The Kennedy Imperative (Book One of a Trilogy: Berlin, 1961), by Leon Berger

Author Leon Berger’s “The Kennedy Imperative” throws the reader right into Cold War Berlin, where fledgling agent Phillip Marsden is given what seems to be a simple mission–to accompany Major Hank Leland to an international conference in East Berlin. East-West tensions were running high, and this conference was designed to clear up boundary issues. This was good. Phillip–who spoke Russian like a native–was trained to sound like a poorly trained American lackey, just to put the Russians at ease, just so they wouldn’t know he was well-trained CIA.

The problem is, Phillip never arrived at the conference. He was taken from the Jeep, and driven to a desolate prison. There, he was kept in a stark cell with nothing to do except wait. He had conversations with the seemingly jovial prison director, but that was the extent of his communication.

Until one day, Phillip was marched through Checkpoint Charlie to freedom in West Berlin, while a Communist agent was marched from West to East.

When Phillip Marsden realized who that agent was–and what it meant for his life–he knew he had to get back to East Berlin and perform a rescue.

Meanwhile, in Washington, D.C., we delve into the machinations of the JFK administration, watching as they quarrel amongst themselves, work out solutions, and ultimately, have to put their trust in bombastic former General Lucius Clay in Berlin. The way the Kennedy White House transfers on-site control to Clay–and the way Clay goes eyeball to eyeball with his East Berlin counterparts–could make a novel in itself.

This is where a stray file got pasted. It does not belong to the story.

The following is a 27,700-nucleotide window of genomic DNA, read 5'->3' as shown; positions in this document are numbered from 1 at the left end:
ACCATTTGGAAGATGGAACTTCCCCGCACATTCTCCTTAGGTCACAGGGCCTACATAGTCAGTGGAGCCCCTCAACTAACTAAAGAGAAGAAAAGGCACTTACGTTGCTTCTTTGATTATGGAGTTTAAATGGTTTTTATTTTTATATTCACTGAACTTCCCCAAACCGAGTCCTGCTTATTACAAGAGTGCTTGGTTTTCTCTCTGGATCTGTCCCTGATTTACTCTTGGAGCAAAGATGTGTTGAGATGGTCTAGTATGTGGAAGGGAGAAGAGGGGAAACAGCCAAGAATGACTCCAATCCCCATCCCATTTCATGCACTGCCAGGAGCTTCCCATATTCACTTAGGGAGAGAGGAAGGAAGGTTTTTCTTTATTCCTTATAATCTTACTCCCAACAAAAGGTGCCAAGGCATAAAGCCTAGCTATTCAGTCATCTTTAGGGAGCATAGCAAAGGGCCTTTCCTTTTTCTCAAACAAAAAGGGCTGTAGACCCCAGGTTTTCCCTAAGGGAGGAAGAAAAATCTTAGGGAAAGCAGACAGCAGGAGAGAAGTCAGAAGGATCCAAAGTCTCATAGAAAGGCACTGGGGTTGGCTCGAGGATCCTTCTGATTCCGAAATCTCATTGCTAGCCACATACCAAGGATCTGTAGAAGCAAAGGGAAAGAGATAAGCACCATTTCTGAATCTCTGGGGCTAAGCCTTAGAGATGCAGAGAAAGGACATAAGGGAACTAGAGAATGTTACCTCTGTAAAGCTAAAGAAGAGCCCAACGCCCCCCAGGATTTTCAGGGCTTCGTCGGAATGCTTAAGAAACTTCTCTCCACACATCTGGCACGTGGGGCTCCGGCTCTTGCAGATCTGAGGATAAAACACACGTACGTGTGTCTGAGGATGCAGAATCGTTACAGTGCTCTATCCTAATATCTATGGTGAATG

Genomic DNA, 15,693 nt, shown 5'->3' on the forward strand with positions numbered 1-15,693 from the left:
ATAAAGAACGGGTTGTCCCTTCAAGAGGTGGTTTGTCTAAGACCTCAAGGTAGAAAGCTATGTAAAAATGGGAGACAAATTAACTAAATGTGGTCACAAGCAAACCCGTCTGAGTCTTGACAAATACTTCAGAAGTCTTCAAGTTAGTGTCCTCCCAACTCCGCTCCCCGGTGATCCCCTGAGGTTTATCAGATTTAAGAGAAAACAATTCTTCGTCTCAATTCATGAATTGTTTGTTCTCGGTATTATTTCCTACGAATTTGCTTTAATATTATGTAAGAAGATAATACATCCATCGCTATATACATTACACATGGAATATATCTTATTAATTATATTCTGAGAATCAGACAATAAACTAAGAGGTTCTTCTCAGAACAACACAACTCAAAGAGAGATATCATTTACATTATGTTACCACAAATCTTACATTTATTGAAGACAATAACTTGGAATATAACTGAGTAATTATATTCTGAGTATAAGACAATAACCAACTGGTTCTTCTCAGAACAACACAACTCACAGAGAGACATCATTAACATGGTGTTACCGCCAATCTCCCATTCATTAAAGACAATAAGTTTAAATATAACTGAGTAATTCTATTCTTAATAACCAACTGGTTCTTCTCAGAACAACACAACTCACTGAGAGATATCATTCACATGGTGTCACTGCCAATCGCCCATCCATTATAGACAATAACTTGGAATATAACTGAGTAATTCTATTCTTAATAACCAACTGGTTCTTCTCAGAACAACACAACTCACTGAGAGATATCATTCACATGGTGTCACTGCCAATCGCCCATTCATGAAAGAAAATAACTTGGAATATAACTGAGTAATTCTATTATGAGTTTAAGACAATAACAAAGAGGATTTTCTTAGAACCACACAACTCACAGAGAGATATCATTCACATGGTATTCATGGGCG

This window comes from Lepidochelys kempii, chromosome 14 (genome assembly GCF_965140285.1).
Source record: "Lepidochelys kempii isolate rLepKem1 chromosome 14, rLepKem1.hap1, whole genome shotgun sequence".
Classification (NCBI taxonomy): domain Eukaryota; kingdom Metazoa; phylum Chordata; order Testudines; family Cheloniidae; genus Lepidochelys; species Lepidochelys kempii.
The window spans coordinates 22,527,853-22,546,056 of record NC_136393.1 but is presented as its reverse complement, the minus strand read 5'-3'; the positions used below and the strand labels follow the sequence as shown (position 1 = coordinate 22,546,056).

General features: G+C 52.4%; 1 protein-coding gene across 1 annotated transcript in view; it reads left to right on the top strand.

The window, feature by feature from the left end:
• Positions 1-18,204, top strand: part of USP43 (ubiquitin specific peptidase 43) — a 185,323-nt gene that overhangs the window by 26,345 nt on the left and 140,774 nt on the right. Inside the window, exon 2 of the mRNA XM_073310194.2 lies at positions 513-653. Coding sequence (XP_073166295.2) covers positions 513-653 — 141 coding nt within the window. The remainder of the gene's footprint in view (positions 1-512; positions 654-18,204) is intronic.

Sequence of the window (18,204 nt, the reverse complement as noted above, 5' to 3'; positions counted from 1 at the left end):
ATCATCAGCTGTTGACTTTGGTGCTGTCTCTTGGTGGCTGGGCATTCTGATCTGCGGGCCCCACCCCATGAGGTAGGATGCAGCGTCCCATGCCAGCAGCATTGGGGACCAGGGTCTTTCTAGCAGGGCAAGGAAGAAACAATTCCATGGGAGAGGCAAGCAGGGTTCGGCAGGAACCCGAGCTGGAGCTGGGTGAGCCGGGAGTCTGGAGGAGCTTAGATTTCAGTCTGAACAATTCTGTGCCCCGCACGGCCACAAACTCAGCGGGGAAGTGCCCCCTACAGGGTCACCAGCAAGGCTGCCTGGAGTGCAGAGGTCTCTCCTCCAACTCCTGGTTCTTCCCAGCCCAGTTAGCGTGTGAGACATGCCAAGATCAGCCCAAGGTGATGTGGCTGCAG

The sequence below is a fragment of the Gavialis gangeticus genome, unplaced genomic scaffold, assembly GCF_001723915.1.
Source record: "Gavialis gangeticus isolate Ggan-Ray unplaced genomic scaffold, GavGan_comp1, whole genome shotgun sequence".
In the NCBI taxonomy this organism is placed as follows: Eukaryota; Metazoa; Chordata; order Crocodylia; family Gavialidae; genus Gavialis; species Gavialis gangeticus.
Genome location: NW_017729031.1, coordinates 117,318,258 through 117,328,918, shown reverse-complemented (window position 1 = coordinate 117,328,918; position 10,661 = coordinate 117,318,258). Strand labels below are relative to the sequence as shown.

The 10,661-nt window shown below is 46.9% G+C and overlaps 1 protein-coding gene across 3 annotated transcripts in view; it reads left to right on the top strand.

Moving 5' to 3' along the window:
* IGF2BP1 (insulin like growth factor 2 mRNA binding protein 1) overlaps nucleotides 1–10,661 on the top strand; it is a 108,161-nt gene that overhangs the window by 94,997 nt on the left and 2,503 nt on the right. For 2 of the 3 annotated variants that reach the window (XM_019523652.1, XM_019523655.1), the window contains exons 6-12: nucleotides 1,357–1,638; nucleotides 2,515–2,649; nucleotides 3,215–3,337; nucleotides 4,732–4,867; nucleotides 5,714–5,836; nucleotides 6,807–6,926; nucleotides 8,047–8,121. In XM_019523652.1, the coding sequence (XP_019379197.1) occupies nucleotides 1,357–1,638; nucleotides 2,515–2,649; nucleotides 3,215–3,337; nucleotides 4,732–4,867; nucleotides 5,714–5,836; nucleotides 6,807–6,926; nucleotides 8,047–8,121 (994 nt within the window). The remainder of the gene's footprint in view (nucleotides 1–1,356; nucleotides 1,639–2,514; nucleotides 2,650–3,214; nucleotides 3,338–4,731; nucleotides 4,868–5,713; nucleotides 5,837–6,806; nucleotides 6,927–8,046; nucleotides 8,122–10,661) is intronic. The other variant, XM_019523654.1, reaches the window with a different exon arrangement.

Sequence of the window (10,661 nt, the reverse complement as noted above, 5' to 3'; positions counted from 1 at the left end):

Meanwhile, Phillip finds an unlikely ally in his rescue mission, a mission which seems to unravel almost from the beginning. He’s in a foreign land, and he doesn’t know who he can trust, if anyone, or even whether he’ll ever make it out alive.

There are so many beautifully set-up, beautifully realized scenes in “The Kennedy Imperative,” that it makes for a fast, rewarding read. The problem is, to mention them here would be tantamount to spoiling the novel, so I can’t really describe much more.

I can tell you that author Leon Berger has written one hell of a book, a sort of hybrid between Tom Clancy and James Ellroy. Like Clancy, Berger deals with all manner of political and military intrigue, and he has obviously done extensive research into both fields.

Like James Ellroy, Berger seamlessly mixes actual historical figures–JFK, RFK, General Clay–with equally believable (sometimes more so) fictional characters.

The main story in this book–Phillip Marsden and his missions–are fiction. The backdrop happened. It takes a great author to weave them together, and Leon Berger is that author.

I can’t wait to read volumes two and three in the trilogy. I suspect, having read “The Kennedy Imperative,” that they will be equally intriguing.

Highly Recommended

(nb: I received a review copy from the publisher via NetGalley)


About tom

B.A. in Literature, Minor in Film Theory and Criticism, thus meaning all I’m trained is to write blog posts here. Neptune is my favorite planet–it vents methane into the solar system like my brother does. I think Chicken McNuggets look like Pennsylvania, Illinois, and Indiana. There are times when I’m medicated, which is why I wrote about McNuggets. Buy some today and tell me I’m wrong! Anyway, Beyond that: mammal, Floridian, biped.Good Night, and Good Luck. Besos, tom
This entry was posted in Books, Books Read in 2014, History, Literary or Genre Fiction, Mysteries/Thrillers, series. Bookmark the permalink.

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